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2 French Hostages Freed in Beirut by Shia Muslims

November 27, 1987|Associated Press

BEIRUT — Two French hostages--one of whom had mistakenly thought that he was being held by Palestinians--were released in West Beirut today by their Shia Muslim captors.

Jean-Louis Normandin and Roger Auque were released at 6:30 p.m. They appeared unharmed.

The two former captives, surrounded by scores of French Embassy officials and Syrian secret servicemen, walked separately to the main gate of the seaside Summerland Hotel under the firing flash units of news photographers.

Officers from a Syrian army contingent in charge of West Beirut's security immediately took delivery of the men and whisked them into the hotel lobby.

The Revolutionary Justice Organization, a pro-Iranian group, had earlier said it would release two Frenchmen today because of "positive indications" from the French government.

French Ambassador Paul Blanc and his senior aides greeted the men in the hotel lobby.

Remark Stuns Reporters

Auque, 31, a free-lance journalist kidnaped Jan. 13, stunned reporters when he said after his arrival inside the hotel: "I was with the Palestinians. Some are fighters but others are terrorists."

He refused to comment when told that he was held by Revolutionary Justice, an underground Shia militant faction loyal to Iran's revolutionary patriarch, the Ayatollah Ruhollah Khomeini.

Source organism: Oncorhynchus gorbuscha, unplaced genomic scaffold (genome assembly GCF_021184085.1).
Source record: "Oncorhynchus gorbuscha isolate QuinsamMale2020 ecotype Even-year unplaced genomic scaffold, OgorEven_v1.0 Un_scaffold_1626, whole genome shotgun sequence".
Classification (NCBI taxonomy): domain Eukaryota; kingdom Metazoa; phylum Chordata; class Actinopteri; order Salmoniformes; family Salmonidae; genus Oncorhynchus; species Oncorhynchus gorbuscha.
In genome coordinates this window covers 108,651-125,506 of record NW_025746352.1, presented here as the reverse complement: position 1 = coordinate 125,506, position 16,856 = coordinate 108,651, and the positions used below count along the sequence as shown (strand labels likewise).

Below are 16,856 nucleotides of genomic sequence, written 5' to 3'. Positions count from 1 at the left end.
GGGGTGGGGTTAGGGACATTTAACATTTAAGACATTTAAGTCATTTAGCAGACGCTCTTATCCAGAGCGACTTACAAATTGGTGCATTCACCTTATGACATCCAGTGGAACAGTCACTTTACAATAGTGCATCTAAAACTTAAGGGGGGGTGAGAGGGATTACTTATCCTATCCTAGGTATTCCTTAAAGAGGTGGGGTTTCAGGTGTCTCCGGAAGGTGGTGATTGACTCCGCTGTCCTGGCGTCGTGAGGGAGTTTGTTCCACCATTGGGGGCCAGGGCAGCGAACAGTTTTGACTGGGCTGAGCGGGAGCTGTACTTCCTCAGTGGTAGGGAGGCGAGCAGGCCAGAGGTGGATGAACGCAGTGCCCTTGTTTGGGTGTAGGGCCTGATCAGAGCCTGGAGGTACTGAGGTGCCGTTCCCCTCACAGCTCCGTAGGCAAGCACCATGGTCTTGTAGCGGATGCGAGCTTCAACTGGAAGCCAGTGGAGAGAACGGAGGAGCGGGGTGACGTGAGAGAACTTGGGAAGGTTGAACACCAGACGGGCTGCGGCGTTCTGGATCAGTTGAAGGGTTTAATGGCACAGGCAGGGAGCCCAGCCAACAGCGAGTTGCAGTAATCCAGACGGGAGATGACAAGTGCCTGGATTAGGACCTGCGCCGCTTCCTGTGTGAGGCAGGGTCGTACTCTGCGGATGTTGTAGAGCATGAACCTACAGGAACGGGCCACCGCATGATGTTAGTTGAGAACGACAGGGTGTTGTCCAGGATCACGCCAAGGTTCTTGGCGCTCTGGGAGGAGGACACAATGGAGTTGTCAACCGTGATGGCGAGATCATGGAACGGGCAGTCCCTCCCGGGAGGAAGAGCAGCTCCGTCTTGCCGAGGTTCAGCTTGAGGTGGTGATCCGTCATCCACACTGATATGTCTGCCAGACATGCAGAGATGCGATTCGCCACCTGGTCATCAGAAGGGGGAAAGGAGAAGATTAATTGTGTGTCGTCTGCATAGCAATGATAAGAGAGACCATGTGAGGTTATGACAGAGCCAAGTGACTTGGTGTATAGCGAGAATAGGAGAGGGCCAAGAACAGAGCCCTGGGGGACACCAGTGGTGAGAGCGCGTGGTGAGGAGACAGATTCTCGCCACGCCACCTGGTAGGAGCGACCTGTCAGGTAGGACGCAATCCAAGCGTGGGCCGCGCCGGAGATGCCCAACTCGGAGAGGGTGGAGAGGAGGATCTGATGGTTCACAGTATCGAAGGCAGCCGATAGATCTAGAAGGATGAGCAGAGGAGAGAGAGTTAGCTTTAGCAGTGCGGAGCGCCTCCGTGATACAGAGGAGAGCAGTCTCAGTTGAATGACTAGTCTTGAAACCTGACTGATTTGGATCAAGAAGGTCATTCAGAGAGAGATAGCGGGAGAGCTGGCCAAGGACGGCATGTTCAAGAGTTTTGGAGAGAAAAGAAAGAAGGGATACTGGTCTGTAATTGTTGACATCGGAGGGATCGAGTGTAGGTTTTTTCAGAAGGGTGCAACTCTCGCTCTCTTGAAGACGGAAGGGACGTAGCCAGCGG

Witnesses said Auque and Normandin were dropped near the Summerland's main gate from two separate cars.

"The rear door of each car was open as it screeched to a halt. Bodyguards of the French military attache hauled each hostage roughly out of the incoming cars that immediately sped off," said one witness.

The statement in Arabic from the Revolutionary Justice Organization had been delivered to the independent Beirut newspaper An Nahar late Thursday.

'Some Struggler Friends'

"In response to the mediation and desire of some struggler friends, the Revolutionary Justice Organization announces its wish to free two French hostages within the next 24 hours," the statement said.

Accompanying the statement was a photograph of Normandin, 36, a lighting engineer for France's Antenne 2 television news.

Normandin, abducted March 8, 1986, in West Beirut, was the only one of six French hostages kidnaped in Lebanon that Revolutionary Justice had claimed to hold.

Auque's kidnaping was not claimed by any group.

In Paris, French President Francois Mitterrand issued a statement to Normandin and Auque: "The French people, who have not forgotten the trials of our hostages in Lebanon, learned of your release with emotion," it said.

Elie Vanier, news director of Antenne 2, said he felt "intense joy, relief and satisfaction" about the release.

Missing Briton

Before today's releases, 22 foreigners, including eight Americans, were missing after being kidnaped in Lebanon. In addition, Anglican Church envoy Terry Waite has been missing since dropping out of sight after he left his West Beirut hotel Jan. 20 to negotiate with hostage holders.

Held longest is Terry Anderson, 40, chief Middle East correspondent of the Associated Press. He was kidnaped March 16, 1985.

The militant Shia faction Islamic Jihad claims to hold the other four Frenchmen missing in Lebanon.

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